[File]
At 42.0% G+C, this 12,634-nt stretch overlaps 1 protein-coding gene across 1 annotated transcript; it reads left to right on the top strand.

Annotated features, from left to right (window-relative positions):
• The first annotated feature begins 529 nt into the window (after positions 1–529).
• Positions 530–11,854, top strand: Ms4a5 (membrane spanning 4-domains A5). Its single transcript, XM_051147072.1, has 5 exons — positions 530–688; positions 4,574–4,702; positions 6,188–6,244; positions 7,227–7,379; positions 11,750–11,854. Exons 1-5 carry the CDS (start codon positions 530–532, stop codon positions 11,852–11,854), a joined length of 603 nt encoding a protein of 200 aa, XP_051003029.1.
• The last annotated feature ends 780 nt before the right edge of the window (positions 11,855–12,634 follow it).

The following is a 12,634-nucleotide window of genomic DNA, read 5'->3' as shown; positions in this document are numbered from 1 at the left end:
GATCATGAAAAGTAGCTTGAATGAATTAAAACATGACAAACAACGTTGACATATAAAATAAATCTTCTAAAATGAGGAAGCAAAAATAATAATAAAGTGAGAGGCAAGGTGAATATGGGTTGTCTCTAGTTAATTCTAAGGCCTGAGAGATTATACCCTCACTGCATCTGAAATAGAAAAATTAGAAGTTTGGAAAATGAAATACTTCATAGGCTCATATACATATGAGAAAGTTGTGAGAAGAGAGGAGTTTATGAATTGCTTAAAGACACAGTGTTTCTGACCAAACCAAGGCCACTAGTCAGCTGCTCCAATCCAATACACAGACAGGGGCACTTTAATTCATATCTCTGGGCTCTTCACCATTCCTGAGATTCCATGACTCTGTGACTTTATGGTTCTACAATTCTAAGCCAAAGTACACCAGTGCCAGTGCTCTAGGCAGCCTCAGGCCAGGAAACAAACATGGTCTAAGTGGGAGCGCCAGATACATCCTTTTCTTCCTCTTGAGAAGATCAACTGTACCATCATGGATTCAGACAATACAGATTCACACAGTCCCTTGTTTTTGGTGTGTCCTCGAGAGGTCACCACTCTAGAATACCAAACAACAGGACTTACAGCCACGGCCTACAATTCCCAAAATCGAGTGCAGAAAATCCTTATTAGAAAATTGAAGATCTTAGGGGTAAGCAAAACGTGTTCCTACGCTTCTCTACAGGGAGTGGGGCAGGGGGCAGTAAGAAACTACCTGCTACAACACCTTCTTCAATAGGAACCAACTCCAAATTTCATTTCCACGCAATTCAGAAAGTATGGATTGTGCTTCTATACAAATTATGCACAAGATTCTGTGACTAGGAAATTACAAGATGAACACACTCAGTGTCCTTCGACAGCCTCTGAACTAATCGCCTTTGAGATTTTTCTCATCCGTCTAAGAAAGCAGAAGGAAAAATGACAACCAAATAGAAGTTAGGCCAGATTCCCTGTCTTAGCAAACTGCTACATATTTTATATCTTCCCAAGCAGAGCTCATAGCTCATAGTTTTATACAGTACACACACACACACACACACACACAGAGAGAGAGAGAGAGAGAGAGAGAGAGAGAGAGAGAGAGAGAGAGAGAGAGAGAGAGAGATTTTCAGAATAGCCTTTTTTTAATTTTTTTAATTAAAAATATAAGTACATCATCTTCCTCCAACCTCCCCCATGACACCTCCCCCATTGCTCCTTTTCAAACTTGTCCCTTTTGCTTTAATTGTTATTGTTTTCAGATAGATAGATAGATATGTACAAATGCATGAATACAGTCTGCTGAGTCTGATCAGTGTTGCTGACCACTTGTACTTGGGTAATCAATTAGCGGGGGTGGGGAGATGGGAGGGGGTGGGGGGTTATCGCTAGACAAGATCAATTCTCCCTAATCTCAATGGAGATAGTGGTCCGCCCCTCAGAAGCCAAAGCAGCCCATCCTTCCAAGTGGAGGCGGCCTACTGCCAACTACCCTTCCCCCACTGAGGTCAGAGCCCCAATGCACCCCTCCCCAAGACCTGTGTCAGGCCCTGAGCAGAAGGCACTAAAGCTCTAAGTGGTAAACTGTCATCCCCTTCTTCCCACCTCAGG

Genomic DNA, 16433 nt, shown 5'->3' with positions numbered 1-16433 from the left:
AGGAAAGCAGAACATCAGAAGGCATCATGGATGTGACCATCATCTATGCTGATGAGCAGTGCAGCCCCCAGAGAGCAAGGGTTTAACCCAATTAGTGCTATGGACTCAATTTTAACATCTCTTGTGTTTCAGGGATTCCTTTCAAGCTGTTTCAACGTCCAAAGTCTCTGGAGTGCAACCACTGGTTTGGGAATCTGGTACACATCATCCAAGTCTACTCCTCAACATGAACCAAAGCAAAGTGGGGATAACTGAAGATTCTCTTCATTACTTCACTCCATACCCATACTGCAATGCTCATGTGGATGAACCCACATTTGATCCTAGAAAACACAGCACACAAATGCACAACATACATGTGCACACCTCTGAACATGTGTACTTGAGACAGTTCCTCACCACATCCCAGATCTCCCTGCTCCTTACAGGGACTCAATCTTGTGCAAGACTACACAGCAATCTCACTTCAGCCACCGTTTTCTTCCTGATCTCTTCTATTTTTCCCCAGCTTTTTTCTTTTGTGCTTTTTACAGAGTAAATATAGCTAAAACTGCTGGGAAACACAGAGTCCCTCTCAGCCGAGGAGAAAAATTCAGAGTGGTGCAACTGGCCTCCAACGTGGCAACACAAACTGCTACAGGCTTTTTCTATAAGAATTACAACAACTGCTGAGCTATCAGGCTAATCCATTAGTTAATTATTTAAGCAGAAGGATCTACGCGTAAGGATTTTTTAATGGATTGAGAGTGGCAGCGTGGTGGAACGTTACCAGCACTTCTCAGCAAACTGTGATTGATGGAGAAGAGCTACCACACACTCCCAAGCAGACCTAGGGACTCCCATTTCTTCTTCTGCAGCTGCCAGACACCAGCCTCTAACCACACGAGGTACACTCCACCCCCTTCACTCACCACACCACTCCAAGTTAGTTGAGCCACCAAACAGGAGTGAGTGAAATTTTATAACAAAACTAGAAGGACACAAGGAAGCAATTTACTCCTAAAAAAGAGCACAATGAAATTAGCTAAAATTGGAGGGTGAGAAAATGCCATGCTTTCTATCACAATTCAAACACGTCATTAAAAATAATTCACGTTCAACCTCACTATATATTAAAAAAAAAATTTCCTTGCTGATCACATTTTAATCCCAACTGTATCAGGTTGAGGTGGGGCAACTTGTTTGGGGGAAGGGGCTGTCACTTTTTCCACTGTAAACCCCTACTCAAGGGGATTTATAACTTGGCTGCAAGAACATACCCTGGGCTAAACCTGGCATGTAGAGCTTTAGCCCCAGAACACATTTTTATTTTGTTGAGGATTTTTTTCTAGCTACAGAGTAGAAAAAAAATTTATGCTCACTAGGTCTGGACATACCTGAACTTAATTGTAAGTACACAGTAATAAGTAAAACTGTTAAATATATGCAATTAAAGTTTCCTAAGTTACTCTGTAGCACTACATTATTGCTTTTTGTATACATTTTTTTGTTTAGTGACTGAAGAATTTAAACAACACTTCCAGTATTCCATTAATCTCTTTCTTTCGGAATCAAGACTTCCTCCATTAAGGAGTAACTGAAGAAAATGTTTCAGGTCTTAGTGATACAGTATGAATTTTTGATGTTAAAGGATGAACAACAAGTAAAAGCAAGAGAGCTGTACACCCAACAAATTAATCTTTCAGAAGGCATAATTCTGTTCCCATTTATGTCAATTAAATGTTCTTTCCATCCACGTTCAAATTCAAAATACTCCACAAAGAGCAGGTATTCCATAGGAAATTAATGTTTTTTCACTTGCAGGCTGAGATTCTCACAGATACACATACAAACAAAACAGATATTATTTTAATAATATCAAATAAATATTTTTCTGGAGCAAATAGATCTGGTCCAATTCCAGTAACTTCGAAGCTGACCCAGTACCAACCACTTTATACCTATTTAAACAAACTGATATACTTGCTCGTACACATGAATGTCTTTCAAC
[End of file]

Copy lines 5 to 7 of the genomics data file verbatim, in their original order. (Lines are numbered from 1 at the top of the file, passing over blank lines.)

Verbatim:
• The last annotated feature ends 780 nt before the right edge of the window (positions 11,855–12,634 follow it).

The following is a 12,634-nucleotide window of genomic DNA, read 5'->3' as shown; positions in this document are numbered from 1 at the left end:
GATCATGAAAAGTAGCTTGAATGAATTAAAACATGACAAACAACGTTGACATATAAAATAAATCTTCTAAAATGAGGAAGCAAAAATAATAATAAAGTGAGAGGCAAGGTGAATATGGGTTGTCTCTAGTTAATTCTAAGGCCTGAGAGATTATACCCTCACTGCATCTGAAATAGAAAAATTAGAAGTTTGGAAAATGAAATACTTCATAGGCTCATATACATATGAGAAAGTTGTGAGAAGAGAGGAGTTTATGAATTGCTTAAAGACACAGTGTTTCTGACCAAACCAAGGCCACTAGTCAGCTGCTCCAATCCAATACACAGACAGGGGCACTTTAATTCATATCTCTGGGCTCTTCACCATTCCTGAGATTCCATGACTCTGTGACTTTATGGTTCTACAATTCTAAGCCAAAGTACACCAGTGCCAGTGCTCTAGGCAGCCTCAGGCCAGGAAACAAACATGGTCTAAGTGGGAGCGCCAGATACATCCTTTTCTTCCTCTTGAGAAGATCAACTGTACCATCATGGATTCAGACAATACAGATTCACACAGTCCCTTGTTTTTGGTGTGTCCTCGAGAGGTCACCACTCTAGAATACCAAACAACAGGACTTACAGCCACGGCCTACAATTCCCAAAATCGAGTGCAGAAAATCCTTATTAGAAAATTGAAGATCTTAGGGGTAAGCAAAACGTGTTCCTACGCTTCTCTACAGGGAGTGGGGCAGGGGGCAGTAAGAAACTACCTGCTACAACACCTTCTTCAATAGGAACCAACTCCAAATTTCATTTCCACGCAATTCAGAAAGTATGGATTGTGCTTCTATACAAATTATGCACAAGATTCTGTGACTAGGAAATTACAAGATGAACACACTCAGTGTCCTTCGACAGCCTCTGAACTAATCGCCTTTGAGATTTTTCTCATCCGTCTAAGAAAGCAGAAGGAAAAATGACAACCAAATAGAAGTTAGGCCAGATTCCCTGTCTTAGCAAACTGCTACATATTTTATATCTTCCCAAGCAGAGCTCATAGCTCATAGTTTTATACAGTACACACACACACACACACACACACAGAGAGAGAGAGAGAGAGAGAGAGAGAGAGAGAGAGAGAGAGAGAGAGAGAGAGAGAGAGATTTTCAGAATAGCCTTTTTTTAATTTTTTTAATTAAAAATATAAGTACATCATCTTCCTCCAACCTCCCCCATGACACCTCCCCCATTGCTCCTTTTCAAACTTGTCCCTTTTGCTTTAATTGTTATTGTTTTCAGATAGATAGATAGATATGTACAAATGCATGAATACAGTCTGCTGAGTCTGATCAGTGTTGCTGACCACTTGTACTTGGGTAATCAATTAGCGGGGGTGGGGAGATGGGAGGGGGTGGGGGGTTATCGCTAGACAAGATCAATTCTCCCTAATCTCAATGGAGATAGTGGTCCGCCCCTCAGAAGCCAAAGCAGCCCATCCTTCCAAGTGGAGGCGGCCTACTGCCAACTACCCTTCCCCCACTGAGGTCAGAGCCCCAATGCACCCCTCCCCAAGACCTGTGTCAGGCCCTGAGCAGAAGGCACTAAAGCTCTAAGTGGTAAACTGTCATCCCCTTCTTCCCACCTCAGG